One of the most difficult and probably most important moments in a game is finding a right plan that suits your position and helps you improve it.
You have to assess the position, identify what you have to play for and what can be improved in your position and find the right move that helps you achieve your goal. There are many factors that have to be taken into consideration in these moments, from the pawn structure to the position of the pieces and weaknesses.
This assessment will help you choose a few candidate moves that make sense and from which you will have to decide on the most suitable one.
In this article, we will show you a simple, time-saving and, most importantly, effective way to do this during your game. It will probably take some time to turn it into a habit, but once you do, it will help you greatly.
It should become a reflex for you to ask yourself “what does my opponent want to do with his last move?” It doesn’t have to be a deadly threat that you are looking for all the time; it could be an idea, a plan he’d like to achieve.
Why is it helpful to do this? Besides lowering the risk of hanging a piece or blundering material, you can discover hidden prophylactic moves that put your opponent’s ideas on hold. Remember – it’s important to find a good plan, but it is equally important to keep your opponent from improving his own position.
This step should be applied for both your opponent’s position and yours. In order to find a suitable plan, you first need to know what you are playing for. Look at your opponent’s position and find its weaknesses – it could be a weak pawn, square, but also a badly placed pieced or an open king.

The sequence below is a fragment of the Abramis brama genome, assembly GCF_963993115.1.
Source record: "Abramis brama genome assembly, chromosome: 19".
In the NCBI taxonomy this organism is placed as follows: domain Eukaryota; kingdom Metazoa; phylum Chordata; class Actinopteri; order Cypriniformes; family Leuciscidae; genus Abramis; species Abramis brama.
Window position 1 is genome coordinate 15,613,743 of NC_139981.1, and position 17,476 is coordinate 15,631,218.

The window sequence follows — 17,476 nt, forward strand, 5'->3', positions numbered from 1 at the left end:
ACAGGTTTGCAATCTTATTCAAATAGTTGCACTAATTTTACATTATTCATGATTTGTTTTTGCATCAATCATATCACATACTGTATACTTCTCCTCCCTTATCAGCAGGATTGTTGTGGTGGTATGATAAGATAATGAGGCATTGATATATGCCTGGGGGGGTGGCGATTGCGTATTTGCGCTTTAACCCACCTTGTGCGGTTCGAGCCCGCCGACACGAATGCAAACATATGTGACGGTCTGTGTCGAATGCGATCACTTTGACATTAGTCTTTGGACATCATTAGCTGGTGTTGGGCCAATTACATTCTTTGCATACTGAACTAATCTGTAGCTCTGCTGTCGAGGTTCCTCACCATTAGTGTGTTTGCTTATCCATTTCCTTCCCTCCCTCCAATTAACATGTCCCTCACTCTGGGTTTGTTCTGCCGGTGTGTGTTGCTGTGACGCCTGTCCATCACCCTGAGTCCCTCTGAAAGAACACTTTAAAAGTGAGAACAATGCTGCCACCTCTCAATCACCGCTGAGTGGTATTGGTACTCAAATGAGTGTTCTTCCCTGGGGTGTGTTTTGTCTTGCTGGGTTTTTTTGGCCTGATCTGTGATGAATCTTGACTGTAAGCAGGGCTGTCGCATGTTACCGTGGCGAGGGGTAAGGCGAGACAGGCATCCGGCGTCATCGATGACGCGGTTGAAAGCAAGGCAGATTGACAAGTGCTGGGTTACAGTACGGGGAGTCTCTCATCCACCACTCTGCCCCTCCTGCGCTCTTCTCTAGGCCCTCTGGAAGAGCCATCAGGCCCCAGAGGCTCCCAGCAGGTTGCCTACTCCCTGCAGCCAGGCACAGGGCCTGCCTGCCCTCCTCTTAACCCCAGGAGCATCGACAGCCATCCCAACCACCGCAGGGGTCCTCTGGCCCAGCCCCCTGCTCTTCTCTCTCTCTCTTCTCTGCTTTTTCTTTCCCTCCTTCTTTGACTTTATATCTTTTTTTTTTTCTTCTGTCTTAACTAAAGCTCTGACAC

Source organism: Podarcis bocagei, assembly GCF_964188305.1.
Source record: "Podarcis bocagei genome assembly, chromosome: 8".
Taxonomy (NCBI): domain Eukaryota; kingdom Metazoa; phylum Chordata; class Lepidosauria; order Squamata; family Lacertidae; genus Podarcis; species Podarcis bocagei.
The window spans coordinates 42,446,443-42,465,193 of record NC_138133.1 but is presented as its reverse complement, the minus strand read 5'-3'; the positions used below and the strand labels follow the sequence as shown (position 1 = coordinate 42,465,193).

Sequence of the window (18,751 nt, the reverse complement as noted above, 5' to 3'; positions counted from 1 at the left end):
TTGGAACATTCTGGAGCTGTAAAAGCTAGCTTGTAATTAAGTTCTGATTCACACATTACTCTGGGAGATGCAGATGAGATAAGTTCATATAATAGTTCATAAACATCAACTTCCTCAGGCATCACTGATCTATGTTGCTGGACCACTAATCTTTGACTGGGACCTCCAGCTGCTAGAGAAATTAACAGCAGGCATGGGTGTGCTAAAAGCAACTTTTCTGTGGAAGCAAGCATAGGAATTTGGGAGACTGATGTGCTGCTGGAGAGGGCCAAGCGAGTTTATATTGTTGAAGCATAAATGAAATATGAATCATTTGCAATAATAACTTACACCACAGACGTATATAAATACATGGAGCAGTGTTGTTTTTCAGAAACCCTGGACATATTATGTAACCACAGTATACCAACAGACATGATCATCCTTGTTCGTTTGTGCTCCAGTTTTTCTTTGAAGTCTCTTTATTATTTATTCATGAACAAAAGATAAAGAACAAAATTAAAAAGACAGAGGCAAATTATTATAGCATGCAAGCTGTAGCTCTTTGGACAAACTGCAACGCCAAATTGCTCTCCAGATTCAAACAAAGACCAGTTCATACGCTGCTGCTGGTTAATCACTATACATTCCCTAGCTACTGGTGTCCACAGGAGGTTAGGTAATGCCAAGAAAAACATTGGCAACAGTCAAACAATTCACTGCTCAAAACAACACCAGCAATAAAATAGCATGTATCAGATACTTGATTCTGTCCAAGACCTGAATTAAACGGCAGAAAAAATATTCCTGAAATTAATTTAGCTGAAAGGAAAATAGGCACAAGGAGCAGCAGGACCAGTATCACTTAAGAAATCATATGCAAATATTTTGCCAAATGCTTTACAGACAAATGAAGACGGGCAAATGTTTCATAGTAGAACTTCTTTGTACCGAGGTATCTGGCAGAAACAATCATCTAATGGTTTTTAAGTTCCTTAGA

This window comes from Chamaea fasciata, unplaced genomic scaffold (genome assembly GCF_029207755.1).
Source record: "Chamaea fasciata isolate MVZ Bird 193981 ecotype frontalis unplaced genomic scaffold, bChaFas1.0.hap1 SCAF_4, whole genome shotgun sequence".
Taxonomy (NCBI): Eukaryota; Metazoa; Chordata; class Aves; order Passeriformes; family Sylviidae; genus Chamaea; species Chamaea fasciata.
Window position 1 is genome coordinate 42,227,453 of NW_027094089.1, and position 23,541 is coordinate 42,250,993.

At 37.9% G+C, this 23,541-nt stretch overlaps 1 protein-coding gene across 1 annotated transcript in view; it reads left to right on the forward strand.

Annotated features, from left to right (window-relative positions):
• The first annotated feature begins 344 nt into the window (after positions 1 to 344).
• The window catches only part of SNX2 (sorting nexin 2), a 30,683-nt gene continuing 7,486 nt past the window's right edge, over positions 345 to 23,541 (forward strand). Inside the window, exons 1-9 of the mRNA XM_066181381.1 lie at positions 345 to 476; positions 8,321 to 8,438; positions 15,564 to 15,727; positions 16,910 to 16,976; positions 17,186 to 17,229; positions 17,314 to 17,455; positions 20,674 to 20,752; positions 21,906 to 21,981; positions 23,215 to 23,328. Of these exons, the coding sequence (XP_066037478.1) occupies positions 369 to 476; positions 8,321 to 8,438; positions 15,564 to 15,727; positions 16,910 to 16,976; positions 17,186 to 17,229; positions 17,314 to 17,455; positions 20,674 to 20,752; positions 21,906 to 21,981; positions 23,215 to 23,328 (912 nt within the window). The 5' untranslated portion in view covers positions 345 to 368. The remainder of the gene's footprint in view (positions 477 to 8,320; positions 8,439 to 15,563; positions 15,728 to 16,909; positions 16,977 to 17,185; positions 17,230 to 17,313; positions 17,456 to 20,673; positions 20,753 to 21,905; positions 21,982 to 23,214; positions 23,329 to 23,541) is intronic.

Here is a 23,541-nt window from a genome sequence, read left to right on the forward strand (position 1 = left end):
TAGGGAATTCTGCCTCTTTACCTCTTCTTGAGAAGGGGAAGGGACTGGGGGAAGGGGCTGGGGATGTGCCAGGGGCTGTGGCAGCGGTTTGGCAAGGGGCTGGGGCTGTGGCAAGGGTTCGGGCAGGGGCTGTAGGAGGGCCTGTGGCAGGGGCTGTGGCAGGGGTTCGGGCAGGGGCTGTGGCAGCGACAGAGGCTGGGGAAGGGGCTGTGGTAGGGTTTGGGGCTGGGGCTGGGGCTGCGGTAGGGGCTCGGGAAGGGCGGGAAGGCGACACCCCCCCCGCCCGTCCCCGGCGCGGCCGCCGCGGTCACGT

At the same time, you have to be aware that your opponent is probably doing the same – scanning your position. To identify your own weaknesses and look for ways to get rid of them or strive for positions where your opponent isn’t able to use them in his favor.
The next thing on your list should be to look for your worst placed pieces. By this, we mean pieces that have no real use so far in the position and can be improved. Look for better, more active squares, but at the same time safe for them and try to find a way to reach them.
If it’s not too complicated, too long and your opponent cannot easily stop you, then you’ve got yourself an interesting idea to achieve.
The same way you did with your own pieces, do it with your opponent’s ones. Identify the worst placed ones and prevent them to get active by reaching better squares.
Pay attention to exchanges as well – trade the rival’s most active pieces and try to leave him with the bad ones.
If you haven’t gotten an answer to your position so far, you can do one more thing – think on which side of the board you have an advantage. It could be more active pieces, pressure on a certain file or initiative; that is usually the side of the board you have to take actions on.
These steps should help you identify the correct move and plan in most of the positions. You don’t have to come up with an answer for each one of them – it could be only one of them that contains the answer to your position.
Try to train with them first on different types of positions and see if this method suits you.
Thank you for reading!